The office of Sen. Ted Cruz (R-Texas) on Sunday had to call out a reporter who fell for a fake story about Cruz's supposed plan to fund the Department of Veterans Affairs by having veterans sell cookies.
A site purporting to be USA Today put out the story, which appears to quote Cruz saying that one innovative way to fund the broken VA could be to sell cookies. The fake Cruz quote says cookie sales would "generate billions of dollars for veterans."
The site gives some clues that it's a fake, including the URL for the site, which is www.usatoday.com.co. That last suffix sends readers to a different site than the real www.usatoday.com. Several other stories on the site also appear to be fake.
But that didn't stop David Nelson, a reporter for KWQC in Iowa, from tweeting out the story to his more than 20,000 followers. His tweet drew an immediate rebuke from Cruz spokeswoman Amanda Carpenter, who pointed out that the story was a lie.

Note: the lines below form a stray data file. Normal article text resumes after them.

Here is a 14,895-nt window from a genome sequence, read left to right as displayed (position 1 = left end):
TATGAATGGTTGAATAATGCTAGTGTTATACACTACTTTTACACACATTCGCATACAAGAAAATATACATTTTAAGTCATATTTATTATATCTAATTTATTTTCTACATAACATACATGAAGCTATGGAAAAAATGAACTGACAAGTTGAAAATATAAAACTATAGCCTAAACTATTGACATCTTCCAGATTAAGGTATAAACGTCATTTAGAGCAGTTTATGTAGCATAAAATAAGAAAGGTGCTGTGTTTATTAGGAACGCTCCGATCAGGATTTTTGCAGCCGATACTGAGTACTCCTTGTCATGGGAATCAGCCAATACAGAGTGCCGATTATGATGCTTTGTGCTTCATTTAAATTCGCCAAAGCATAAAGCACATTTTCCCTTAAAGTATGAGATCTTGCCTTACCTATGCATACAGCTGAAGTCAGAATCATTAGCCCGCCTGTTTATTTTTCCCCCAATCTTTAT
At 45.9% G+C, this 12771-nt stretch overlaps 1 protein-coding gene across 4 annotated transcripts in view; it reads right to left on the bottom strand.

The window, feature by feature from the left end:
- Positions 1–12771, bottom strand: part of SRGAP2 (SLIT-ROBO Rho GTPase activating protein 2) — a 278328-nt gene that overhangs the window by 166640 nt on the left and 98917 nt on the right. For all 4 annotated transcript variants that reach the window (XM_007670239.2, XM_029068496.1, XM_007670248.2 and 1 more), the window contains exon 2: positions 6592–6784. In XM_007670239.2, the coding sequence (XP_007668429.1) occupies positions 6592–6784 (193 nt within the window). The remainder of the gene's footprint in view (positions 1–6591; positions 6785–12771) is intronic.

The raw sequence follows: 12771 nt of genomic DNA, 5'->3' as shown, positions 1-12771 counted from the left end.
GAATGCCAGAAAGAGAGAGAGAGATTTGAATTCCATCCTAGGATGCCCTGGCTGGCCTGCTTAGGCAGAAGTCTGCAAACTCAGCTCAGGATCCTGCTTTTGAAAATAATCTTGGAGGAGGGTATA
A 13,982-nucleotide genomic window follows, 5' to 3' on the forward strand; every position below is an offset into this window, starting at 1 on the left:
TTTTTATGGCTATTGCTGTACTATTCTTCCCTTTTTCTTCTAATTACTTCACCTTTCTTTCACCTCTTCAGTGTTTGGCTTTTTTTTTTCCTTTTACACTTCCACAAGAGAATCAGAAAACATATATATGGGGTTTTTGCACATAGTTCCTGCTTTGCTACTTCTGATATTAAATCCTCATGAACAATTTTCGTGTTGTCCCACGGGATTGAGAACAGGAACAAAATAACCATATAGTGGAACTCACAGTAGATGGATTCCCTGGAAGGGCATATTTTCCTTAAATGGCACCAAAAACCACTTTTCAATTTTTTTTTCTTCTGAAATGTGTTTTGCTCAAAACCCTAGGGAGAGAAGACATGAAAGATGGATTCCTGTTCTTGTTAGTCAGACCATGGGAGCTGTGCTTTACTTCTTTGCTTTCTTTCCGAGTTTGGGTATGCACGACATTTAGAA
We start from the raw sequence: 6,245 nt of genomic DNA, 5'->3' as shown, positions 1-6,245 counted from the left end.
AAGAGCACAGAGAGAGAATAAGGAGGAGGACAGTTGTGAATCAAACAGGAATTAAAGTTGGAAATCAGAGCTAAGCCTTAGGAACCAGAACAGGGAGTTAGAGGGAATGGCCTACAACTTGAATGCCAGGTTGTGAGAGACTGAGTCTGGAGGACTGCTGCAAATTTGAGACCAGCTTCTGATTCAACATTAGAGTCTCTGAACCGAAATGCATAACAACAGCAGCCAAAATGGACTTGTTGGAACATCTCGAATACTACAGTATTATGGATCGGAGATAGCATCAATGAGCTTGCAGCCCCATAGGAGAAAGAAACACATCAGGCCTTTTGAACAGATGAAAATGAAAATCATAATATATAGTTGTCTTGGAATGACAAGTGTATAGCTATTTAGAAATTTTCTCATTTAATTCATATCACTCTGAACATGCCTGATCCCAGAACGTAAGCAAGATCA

Absolutely false. Untrue. And you should be utterly ashamed for tweeting this. Please apologize. https://t.co/Rlvc9x5OnL— Amanda Carpenter (@amandacarpenter) May 10, 2015
For the record--satirists are ripping off USA Today website as a dot-co to issue a fake report about Ted Cruz and veterans. It's a lie!— Amanda Carpenter (@amandacarpenter) May 11, 2015
Shortly afterwards, Nelson apologized and appeared to delete his tweet.
Earlier tweet appearing to be a USA Today story about Ted Cruz was false & not a real story. Apologies.— David Nelson (@DavidNelsonNews) May 11, 2015
Thank you, sir!! Very much appreciate this. https://t.co/JKoLKjHivH— Amanda Carpenter (@amandacarpenter) May 11, 2015
Many conservatives have argued that money is not the real problem at the VA, and that management is a much bigger issue. Congress last year approved a bill that gives billions of additional dollars to the VA, and lets the VA fire corrupt or negligent officials, but so far, no officials have been fired for their role in the VA health care scandal.